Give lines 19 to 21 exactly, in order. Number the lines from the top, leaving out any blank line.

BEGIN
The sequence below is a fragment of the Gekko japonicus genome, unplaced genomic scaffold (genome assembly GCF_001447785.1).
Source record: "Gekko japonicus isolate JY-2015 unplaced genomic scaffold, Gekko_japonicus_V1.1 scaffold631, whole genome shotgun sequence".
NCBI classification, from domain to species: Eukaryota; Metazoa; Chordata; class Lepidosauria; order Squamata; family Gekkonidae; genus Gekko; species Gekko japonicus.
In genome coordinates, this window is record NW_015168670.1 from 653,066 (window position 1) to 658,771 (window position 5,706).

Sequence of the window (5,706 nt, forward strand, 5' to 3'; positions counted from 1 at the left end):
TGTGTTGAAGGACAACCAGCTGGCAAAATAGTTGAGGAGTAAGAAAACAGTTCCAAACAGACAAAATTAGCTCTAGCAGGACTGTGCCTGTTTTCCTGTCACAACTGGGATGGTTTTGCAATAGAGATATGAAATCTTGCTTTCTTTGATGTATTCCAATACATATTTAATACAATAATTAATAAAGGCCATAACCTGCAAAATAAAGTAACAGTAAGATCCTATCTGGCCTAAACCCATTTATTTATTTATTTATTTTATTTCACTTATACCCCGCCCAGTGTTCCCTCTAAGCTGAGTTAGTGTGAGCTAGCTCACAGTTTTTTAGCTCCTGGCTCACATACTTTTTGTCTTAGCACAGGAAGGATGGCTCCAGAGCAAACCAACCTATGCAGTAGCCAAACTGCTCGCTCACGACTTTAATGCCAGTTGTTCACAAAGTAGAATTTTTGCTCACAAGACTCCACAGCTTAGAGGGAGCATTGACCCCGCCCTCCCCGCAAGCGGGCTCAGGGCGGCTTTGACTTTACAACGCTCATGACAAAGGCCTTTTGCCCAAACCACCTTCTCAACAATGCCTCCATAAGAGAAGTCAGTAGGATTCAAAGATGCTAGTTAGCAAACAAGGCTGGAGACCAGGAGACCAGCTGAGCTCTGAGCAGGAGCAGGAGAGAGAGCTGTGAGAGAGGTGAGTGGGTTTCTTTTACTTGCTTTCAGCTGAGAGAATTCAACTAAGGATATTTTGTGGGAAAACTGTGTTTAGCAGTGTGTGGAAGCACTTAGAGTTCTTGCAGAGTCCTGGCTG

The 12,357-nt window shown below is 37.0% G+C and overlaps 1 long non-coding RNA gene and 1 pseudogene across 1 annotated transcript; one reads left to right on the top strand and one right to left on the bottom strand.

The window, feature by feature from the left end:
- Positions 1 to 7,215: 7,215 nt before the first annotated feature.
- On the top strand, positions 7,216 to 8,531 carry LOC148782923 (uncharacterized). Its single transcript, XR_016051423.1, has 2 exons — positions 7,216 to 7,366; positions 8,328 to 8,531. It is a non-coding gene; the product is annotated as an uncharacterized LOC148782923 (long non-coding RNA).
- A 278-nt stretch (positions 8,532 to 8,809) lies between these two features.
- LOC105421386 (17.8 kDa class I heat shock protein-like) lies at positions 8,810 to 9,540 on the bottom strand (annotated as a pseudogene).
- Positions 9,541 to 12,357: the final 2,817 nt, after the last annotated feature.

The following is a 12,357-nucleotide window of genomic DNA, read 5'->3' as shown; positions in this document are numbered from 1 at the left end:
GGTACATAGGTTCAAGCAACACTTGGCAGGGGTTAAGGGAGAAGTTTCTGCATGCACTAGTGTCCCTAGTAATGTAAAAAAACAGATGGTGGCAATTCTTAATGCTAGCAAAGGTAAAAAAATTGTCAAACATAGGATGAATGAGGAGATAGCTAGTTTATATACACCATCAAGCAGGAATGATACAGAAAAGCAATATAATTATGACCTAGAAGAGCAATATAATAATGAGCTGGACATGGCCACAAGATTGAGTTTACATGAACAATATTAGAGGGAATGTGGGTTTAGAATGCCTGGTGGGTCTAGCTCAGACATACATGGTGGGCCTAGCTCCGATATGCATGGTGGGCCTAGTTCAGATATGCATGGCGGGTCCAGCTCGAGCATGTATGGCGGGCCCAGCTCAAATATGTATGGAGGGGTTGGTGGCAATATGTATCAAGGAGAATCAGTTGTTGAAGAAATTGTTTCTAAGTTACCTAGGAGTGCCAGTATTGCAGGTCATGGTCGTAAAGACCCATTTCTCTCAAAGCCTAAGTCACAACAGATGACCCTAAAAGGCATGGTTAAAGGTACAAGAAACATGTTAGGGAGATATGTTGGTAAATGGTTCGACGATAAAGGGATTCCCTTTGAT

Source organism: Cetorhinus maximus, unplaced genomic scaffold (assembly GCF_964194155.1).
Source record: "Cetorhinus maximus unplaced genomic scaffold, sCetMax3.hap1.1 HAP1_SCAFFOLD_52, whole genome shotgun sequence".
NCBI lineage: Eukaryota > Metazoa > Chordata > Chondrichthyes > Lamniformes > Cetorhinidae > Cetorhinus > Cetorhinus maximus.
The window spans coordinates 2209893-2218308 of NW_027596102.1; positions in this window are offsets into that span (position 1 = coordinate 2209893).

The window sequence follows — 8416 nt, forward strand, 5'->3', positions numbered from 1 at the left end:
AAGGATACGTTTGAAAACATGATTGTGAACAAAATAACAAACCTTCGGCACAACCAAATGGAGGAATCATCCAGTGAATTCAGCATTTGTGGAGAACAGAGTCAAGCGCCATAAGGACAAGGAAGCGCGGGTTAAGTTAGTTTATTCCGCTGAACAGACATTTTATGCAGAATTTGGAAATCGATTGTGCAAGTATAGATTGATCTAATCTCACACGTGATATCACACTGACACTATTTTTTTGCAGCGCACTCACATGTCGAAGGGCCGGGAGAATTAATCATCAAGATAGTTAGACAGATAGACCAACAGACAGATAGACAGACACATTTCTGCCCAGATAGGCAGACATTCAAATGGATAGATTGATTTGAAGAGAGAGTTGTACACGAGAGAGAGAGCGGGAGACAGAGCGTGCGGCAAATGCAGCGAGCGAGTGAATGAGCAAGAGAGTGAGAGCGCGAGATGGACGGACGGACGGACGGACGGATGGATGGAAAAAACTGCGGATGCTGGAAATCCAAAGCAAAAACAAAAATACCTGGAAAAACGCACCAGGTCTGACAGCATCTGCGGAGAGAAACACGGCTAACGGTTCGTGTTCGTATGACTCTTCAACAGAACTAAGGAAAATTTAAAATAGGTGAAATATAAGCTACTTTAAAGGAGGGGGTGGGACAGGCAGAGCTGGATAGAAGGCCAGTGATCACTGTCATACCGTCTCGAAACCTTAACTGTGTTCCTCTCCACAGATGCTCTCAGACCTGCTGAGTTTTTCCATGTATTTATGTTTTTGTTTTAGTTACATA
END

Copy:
The window spans coordinates 2209893-2218308 of NW_027596102.1; positions in this window are offsets into that span (position 1 = coordinate 2209893).

The window sequence follows — 8416 nt, forward strand, 5'->3', positions numbered from 1 at the left end:
AAGGATACGTTTGAAAACATGATTGTGAACAAAATAACAAACCTTCGGCACAACCAAATGGAGGAATCATCCAGTGAATTCAGCATTTGTGGAGAACAGAGTCAAGCGCCATAAGGACAAGGAAGCGCGGGTTAAGTTAGTTTATTCCGCTGAACAGACATTTTATGCAGAATTTGGAAATCGATTGTGCAAGTATAGATTGATCTAATCTCACACGTGATATCACACTGACACTATTTTTTTGCAGCGCACTCACATGTCGAAGGGCCGGGAGAATTAATCATCAAGATAGTTAGACAGATAGACCAACAGACAGATAGACAGACACATTTCTGCCCAGATAGGCAGACATTCAAATGGATAGATTGATTTGAAGAGAGAGTTGTACACGAGAGAGAGAGCGGGAGACAGAGCGTGCGGCAAATGCAGCGAGCGAGTGAATGAGCAAGAGAGTGAGAGCGCGAGATGGACGGACGGACGGACGGACGGATGGATGGAAAAAACTGCGGATGCTGGAAATCCAAAGCAAAAACAAAAATACCTGGAAAAACGCACCAGGTCTGACAGCATCTGCGGAGAGAAACACGGCTAACGGTTCGTGTTCGTATGACTCTTCAACAGAACTAAGGAAAATTTAAAATAGGTGAAATATAAGCTACTTTAAAGGAGGGGGTGGGACAGGCAGAGCTGGATAGAAGGCCAGTGATCACTGTCATACCGTCTCGAAACCTTAACTGTGTTCCTCTCCACAGATGCTCTCAGACCTGCTGAGTTTTTCCATGTATTTATGTTTTTGTTTTAGTTACATA